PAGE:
The world of work and disability

I’ll start with the good news: globally, companies are employing the largest number of people with disabilities in history. Many have made a commitment to better understand what inclusion means for these contributors, their subgroups (such as neurodiversity, related to a person’s brain differences), and other communities (race, gender, LGBTQ, etc.) and have taken action to create favorable business climates for all.

Many do so because they are aware that hiring people with disabilities is proven to increase productivity, and many believe they have made significant progress: In a recent Accenture survey, 67% of the nearly 1,750 executives surveyed said they believe their companies support to employees with disabilities, which includes having the right technologies for it and the right environment.

Now here’s the bad news: Despite this clear progress, the survey also found that only 20% of the 5,870 employees surveyed who had a disability agreed that their workplace culture was fully committed to helping them. to prosper and be successful. On the other hand, 76% stated that they did not fully disclose their disabilities at work (for example, to HR, colleagues, supervisors / managers), and 80% of senior executives and their direct reports that they have disabilities do not reveal them either.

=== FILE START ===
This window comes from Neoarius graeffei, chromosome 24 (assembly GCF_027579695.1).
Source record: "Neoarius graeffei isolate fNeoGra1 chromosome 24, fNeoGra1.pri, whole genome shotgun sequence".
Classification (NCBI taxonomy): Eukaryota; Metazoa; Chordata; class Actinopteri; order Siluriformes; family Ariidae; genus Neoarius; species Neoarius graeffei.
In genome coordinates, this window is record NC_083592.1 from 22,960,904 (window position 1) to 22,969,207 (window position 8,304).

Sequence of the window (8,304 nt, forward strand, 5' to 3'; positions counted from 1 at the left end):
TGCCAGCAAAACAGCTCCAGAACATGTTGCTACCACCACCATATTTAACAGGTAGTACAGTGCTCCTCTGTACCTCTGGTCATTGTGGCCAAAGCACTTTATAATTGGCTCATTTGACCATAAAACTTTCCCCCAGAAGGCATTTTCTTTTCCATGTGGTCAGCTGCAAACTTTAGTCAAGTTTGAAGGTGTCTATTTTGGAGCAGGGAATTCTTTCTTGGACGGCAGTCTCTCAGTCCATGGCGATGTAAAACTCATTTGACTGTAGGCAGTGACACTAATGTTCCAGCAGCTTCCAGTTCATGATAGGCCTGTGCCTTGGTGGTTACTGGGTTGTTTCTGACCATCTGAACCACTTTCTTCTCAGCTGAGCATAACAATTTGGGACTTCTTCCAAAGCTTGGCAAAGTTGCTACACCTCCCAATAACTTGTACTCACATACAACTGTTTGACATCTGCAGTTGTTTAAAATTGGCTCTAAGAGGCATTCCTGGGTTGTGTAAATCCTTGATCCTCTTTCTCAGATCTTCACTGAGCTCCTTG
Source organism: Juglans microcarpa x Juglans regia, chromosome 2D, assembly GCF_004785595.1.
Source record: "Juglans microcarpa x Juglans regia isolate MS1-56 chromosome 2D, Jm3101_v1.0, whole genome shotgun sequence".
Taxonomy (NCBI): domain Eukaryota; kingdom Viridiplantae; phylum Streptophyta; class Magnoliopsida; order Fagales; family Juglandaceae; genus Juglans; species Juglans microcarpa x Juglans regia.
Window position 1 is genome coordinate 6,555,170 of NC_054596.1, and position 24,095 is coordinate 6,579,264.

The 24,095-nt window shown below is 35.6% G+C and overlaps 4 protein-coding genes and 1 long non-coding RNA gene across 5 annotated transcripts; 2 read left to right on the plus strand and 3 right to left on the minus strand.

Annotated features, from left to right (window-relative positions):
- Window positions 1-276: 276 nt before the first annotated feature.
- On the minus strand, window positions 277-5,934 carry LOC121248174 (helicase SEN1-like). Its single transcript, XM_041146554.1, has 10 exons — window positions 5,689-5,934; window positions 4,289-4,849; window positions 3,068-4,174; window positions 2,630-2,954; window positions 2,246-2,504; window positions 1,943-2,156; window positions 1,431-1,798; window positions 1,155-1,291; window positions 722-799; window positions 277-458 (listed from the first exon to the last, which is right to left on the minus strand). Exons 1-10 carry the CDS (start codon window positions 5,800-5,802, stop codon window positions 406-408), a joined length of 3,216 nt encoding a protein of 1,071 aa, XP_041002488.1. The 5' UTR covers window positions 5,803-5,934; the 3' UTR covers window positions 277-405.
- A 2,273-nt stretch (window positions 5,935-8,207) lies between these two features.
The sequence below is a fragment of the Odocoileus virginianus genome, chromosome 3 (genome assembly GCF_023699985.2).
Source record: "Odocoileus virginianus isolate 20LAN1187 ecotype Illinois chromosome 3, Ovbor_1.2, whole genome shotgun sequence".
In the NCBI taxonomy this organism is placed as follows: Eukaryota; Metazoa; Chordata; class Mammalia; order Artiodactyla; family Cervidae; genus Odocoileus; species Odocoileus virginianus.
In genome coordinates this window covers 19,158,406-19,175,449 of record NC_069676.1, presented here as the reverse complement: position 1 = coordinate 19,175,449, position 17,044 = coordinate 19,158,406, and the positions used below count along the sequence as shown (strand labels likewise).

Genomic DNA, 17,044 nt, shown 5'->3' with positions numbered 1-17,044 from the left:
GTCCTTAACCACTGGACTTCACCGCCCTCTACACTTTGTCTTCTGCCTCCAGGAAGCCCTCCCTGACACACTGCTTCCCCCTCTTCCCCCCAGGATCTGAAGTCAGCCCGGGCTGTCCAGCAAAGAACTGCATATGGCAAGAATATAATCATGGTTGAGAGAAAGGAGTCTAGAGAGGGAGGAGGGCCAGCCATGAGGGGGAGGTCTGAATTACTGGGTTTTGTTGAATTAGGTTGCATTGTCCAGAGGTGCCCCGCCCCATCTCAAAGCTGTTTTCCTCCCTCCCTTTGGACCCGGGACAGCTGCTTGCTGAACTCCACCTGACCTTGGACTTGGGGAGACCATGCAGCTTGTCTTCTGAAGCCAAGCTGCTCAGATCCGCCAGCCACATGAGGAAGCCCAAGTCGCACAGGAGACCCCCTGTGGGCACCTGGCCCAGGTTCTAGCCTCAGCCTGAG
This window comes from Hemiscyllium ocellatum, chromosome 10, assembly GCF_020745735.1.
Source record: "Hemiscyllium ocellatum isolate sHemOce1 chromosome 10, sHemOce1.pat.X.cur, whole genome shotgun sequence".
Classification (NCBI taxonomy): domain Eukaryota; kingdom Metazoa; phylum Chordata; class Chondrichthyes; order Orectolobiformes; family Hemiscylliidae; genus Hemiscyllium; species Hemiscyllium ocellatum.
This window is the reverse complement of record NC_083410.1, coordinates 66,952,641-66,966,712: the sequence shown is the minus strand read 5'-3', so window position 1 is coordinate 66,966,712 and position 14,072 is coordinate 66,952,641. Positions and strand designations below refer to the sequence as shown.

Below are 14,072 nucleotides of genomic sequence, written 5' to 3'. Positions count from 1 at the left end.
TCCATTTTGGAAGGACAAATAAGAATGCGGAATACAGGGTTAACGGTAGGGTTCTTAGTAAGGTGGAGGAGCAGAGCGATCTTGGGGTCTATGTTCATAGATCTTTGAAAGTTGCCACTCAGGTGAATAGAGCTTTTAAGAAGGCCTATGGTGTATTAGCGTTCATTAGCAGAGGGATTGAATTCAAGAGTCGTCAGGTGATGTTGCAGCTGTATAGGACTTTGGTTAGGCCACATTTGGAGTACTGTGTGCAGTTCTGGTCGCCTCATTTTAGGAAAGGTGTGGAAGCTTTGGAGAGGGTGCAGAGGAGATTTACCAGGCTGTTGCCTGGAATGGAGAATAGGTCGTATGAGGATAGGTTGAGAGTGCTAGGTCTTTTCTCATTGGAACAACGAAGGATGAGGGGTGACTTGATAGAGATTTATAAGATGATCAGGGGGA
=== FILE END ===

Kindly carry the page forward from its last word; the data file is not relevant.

Company leaders need to know more about what they can do to create a more inclusive climate for employees with disabilities, in order to take effective action. However, as evidenced by the research, people with disabilities fear that disclosing their status will lead to retaliation, slower progress and less meaningful roles. And for most, disclosing the situation is a very personal and perhaps difficult decision, even in supportive settings.

It is important that companies and workers change the way they think (and talk) about disabilities, permanently. Employees who disclose their disability at work are 30% more committed – in terms of satisfaction and professional aspirations, trust and sense of belonging – than those who do not.

How to move forward? First, changing the role models. When employees with disabilities have leadership “role models” that have revealed their own disabilities, they are 15% more likely to have higher career aspirations than their peers in other organizations. And with this factor, employees are 26% more likely to be open about their disability. Working alongside executives who are willing to share their experiences in areas such as disability, gender identity or race influences the willingness to disclose them.

Second, company-wide training on inclusive practices is critical. In organizations with accessible training designed to advance awareness of inclusion and diversity issues and to help employees with disabilities thrive and advance in their careers, employees are 35% more likely to disclose their disabilities than others organizations.

Finally, companies should have groups for employees with disabilities (ERGs), which encourage open dialogue and networking not only among their own members, but also with members of other ERGs. When a company fosters a number of such groups and offers its support (interest and patronage from management and even modest financial support), people with disabilities benefit.

If there is something positive that this pandemic has left us, it is that the feeling of community and corporate responsibility have taken on much more relevance than before the crisis. Given this, moving towards an inclusive business world is an urgency like never before.

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